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“Where do you keep your horse/gun/skis?” Any variation of the above indicates that the word “triathlon” has not quite sublimated into popular culture. People hear the word “thon” and assume I either compete in the ski/shoot sport of biathlon (I get this more in Canada, where we Canadians have snow on the ground for six months) or occasionally, modern pentathlon, an obscure five-event competition dominated exclusively by Swiss ex-military and the British royal family. So where do I keep my horse? Under the bed with my guns and skis.
“What happens if you need to, you know, ‘go’ while you’re out there?” Most normal people cannot fathom the idea of public evacuation, perhaps rightly so. For better or worse, triathletes are fairly in-tune with their body’s needs and are comfortable answering nature’s call whenever they see fit. A few tips: On the bike, do a courtesy check behind you and move to the back if you are in a pack of riders. If you see someone sit up and stop pedaling during a long race, you may want to move to the side. As for No. 2, unless you’re winning Kona by a slim margin, you have time to find a Porta-John. Please use one.
“Pros go faster ’cause they get all the best gear for free, right?” Nope, pros go fast because they train long hours and sacrifice friends, money and any semblance of a Friday night in order to do so. And then, if they go fast enough, yes, they get the latest gear for “free.” The fastest gear definitely provides an advantage, but that’s putting the cart before the horse. Chrissie Wellington could still beat you on a Huffy.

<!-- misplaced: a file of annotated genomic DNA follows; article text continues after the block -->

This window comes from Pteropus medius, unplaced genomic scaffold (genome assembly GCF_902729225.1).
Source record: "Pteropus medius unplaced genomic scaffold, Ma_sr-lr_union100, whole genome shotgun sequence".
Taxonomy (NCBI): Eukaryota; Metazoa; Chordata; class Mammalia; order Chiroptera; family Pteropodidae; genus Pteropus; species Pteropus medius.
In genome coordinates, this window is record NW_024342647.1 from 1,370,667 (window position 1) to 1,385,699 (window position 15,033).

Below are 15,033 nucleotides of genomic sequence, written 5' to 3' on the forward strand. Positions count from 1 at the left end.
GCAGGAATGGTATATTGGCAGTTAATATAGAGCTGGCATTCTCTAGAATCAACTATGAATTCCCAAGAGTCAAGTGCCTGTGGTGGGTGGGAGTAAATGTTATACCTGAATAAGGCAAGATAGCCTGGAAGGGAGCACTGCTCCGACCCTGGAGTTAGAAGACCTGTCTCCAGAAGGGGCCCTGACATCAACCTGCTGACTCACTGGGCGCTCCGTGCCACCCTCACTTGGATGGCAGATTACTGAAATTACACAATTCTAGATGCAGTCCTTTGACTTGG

“In a race, do you get a break between disciplines to rest?” It’s a race, so, no, there aren’t breaks. But you can take as long as you like in transition. I believe the record for the longest T2 in Kona is something like 1.5 hours. Dude had a sandwich and a massage, then finished 1467th overall.
“Triathletes look so fit, they must eat perfectly all the time.” Most triathletes are pretty conscientious about nutrition. The exception here is the long ride, where calories don’t count. Who hasn’t seen the horror on faces of gas station employees as the fittest people they have seen in their lives inhale thousands of calories of Coke, candy and Little Debbie products? Most of the time you couldn’t pay me to eat some of the crap that suddenly looks like manna from heaven after four hard hours on the bike.
“Are there a lot of drugs in your sport?” I hope not. My theory is that drugs cost money, and most pro triathletes don’t have any. If athletes start believing that drugs are prevalent, our sport will just go down the road of pro cycling, where everyone thinks they have to do it just to level the playing field. My assumption is that everyone is clean and I just need to train harder.
“Is it safe for women to train so much?” I wish I were kidding; I have been asked this question. My response: That’s why we wear those tight suits, so our ovaries don’t fall out!
“That sounds painful…why would you want to put yourself through that?”
Everyone has their own answer to this question: “It feels good when you stop.” “I want to look good in skinny jeans.” My favorite answer to that question is from pro cyclist Kathryn Bertine, author of As Good as Gold: “Real pain is sitting around all your life wondering what pain tastes like.”